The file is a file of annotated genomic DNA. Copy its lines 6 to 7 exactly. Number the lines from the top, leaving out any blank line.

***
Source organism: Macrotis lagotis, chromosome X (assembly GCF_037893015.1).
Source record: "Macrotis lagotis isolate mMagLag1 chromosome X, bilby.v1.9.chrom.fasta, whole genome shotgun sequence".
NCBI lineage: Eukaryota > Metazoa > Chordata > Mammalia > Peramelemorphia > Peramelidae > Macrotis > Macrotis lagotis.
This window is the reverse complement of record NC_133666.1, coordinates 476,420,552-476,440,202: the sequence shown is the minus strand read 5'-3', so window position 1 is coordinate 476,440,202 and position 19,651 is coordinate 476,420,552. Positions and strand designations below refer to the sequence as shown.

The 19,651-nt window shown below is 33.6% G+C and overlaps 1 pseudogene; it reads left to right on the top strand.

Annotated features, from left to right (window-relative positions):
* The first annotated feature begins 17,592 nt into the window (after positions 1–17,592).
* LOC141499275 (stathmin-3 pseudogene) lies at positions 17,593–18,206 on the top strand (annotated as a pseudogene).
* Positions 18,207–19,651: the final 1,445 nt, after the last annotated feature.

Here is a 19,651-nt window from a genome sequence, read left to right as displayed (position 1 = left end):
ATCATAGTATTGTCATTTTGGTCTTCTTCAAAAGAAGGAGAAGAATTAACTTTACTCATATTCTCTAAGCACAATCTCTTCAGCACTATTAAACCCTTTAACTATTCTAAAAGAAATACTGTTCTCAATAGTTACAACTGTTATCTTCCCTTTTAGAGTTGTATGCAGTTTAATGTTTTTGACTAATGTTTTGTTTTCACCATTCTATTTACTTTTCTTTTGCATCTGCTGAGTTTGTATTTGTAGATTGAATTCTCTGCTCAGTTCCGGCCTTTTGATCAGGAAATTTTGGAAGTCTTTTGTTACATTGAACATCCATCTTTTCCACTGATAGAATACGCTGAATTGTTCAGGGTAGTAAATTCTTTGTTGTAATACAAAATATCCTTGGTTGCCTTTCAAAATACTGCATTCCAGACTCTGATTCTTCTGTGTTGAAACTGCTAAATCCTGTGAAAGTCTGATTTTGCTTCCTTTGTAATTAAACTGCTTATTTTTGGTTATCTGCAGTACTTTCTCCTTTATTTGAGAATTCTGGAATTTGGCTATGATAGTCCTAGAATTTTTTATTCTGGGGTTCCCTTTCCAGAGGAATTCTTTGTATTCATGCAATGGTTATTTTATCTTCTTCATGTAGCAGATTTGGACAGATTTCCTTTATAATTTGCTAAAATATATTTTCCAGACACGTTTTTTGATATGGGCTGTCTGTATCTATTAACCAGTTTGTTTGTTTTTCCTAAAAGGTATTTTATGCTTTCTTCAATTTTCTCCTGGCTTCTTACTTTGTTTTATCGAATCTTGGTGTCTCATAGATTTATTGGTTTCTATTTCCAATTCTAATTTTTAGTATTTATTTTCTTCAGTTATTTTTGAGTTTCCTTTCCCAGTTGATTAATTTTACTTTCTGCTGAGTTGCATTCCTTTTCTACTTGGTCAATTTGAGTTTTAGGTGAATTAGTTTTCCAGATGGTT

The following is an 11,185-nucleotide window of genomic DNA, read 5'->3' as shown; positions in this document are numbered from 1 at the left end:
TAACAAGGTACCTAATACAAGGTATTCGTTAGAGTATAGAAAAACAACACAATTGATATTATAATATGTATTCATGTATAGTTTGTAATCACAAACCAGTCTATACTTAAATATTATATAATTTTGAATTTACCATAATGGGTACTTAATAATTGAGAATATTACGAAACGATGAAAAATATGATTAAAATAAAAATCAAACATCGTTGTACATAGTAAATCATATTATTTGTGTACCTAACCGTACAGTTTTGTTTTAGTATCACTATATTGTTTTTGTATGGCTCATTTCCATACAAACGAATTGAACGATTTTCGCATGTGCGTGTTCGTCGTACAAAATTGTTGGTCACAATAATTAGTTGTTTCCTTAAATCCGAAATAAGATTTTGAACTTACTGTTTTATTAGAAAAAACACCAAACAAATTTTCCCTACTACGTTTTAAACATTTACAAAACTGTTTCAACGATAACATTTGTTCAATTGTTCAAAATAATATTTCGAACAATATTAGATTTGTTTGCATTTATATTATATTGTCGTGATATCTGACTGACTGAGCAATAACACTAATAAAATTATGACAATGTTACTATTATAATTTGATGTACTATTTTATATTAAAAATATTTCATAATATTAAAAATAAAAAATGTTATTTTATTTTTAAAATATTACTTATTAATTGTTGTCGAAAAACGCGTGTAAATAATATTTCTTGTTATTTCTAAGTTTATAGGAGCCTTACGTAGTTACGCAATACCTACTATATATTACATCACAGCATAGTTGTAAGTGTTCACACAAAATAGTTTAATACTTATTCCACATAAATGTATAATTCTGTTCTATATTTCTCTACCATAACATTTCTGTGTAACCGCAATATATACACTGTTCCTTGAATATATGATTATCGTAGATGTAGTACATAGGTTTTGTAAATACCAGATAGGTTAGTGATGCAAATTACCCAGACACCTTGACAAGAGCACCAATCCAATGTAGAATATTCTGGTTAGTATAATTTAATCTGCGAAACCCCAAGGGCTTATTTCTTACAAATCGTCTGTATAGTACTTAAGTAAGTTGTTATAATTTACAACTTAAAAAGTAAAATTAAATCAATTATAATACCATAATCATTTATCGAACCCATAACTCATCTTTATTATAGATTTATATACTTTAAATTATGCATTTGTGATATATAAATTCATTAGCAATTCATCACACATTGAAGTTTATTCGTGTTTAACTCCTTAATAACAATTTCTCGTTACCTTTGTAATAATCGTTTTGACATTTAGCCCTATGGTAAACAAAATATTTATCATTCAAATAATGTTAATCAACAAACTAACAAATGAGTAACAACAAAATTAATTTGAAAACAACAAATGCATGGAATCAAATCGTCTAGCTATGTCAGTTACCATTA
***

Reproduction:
Annotated features, from left to right (window-relative positions):
* The first annotated feature begins 17,592 nt into the window (after positions 1–17,592).